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Marathon JapanDistance Racing and Civic Culture$
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Thomas R. H. Havens

Print publication date: 2015

Print ISBN-13: 9780824841010

Published to Hawaii Scholarship Online: November 2016

DOI: 10.21313/hawaii/9780824841010.001.0001

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Afterword: Marathon Japan

Afterword: Marathon Japan

Chapter:
(p.167) Afterword: Marathon Japan
Source:
Marathon Japan
Author(s):

Thomas R. H. Havens

Publisher:
University of Hawai'i Press
DOI:10.21313/hawaii/9780824841010.003.0008

Civic marathons for elite and general runners and civic ekidens for nonelite athletes have grown wildly popular in Japan during the past decade and attract huge television audiences. The history of distance racing in Japan is closely tied to the rise of commercial media, the growth of commodity capitalism since the 1970s, and the nationalist goals of the central government via subsidies for sports, especially to produce Olympic medalists. By contrast, most citizen-runners aim to achieve a personal best time in marathons. Running has become the quintessential athletic activity for nearly everyone, a status equalizer and mobilizer of social energies that has shattered nearly all the barriers of elitism that until recently sheltered the sport. Running is the ultimate egalitarian sport, the surprising source of a new citizenship based on a new civic culture and community identity for participants and spectators alike.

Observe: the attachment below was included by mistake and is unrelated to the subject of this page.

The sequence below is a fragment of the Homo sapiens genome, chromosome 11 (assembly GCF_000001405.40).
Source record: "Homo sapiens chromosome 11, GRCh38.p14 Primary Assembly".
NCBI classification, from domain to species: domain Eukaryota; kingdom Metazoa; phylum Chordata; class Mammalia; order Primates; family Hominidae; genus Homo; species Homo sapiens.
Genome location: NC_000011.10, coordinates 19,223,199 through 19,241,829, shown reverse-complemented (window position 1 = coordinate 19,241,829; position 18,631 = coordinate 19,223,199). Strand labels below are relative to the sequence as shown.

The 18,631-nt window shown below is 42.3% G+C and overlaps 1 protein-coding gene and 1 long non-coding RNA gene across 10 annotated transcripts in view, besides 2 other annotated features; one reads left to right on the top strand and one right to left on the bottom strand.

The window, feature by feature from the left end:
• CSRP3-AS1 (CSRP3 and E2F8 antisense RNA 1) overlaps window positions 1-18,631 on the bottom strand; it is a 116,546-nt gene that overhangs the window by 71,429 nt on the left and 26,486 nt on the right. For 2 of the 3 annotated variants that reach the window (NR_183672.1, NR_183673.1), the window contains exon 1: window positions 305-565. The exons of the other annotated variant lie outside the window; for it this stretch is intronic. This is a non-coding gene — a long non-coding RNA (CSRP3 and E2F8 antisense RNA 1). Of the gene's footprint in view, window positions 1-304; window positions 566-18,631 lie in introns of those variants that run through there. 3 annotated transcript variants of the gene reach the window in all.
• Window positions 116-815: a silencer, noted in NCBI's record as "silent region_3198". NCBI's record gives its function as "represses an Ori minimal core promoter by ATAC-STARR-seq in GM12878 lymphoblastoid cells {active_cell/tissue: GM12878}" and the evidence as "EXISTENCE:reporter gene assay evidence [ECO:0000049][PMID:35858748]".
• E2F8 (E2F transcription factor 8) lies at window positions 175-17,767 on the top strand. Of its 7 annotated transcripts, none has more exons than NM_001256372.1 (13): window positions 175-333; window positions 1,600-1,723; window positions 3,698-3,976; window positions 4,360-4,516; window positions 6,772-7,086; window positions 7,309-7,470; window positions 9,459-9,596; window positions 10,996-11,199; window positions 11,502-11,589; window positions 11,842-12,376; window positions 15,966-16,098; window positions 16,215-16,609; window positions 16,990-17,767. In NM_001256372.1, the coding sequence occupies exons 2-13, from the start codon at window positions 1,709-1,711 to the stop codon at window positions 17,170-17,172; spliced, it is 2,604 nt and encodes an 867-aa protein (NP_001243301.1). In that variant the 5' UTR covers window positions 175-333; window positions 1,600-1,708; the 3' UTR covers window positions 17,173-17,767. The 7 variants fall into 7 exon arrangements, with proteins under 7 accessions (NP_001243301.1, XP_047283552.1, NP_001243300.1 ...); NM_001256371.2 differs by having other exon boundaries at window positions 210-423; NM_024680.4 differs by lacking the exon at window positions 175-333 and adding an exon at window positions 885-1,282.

Keywords:   Japan, marathon, ekiden, citizen runners, commercialization, media, government support, Olympics, civic culture, egalitarianism

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